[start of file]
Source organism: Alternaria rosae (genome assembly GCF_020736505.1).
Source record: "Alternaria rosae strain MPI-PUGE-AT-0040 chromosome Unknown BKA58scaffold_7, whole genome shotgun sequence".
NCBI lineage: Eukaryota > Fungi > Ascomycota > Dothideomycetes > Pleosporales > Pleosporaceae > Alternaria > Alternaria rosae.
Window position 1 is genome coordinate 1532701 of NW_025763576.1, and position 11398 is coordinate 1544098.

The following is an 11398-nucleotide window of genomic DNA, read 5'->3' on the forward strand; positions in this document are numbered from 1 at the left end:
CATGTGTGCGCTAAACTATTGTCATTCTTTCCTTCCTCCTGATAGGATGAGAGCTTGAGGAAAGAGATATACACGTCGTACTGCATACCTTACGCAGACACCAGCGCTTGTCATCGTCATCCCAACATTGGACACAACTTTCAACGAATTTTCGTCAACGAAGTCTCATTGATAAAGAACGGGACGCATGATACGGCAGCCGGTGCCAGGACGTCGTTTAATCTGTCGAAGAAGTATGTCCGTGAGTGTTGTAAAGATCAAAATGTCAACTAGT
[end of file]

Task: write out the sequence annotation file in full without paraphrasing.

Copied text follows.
Source organism: Alternaria rosae (genome assembly GCF_020736505.1).
Source record: "Alternaria rosae strain MPI-PUGE-AT-0040 chromosome Unknown BKA58scaffold_7, whole genome shotgun sequence".
NCBI lineage: Eukaryota > Fungi > Ascomycota > Dothideomycetes > Pleosporales > Pleosporaceae > Alternaria > Alternaria rosae.
Window position 1 is genome coordinate 1532701 of NW_025763576.1, and position 11398 is coordinate 1544098.

The following is an 11398-nucleotide window of genomic DNA, read 5'->3' on the forward strand; positions in this document are numbered from 1 at the left end:
CATGTGTGCGCTAAACTATTGTCATTCTTTCCTTCCTCCTGATAGGATGAGAGCTTGAGGAAAGAGATATACACGTCGTACTGCATACCTTACGCAGACACCAGCGCTTGTCATCGTCATCCCAACATTGGACACAACTTTCAACGAATTTTCGTCAACGAAGTCTCATTGATAAAGAACGGGACGCATGATACGGCAGCCGGTGCCAGGACGTCGTTTAATCTGTCGAAGAAGTATGTCCGTGAGTGTTGTAAAGATCAAAATGTCAACTAGT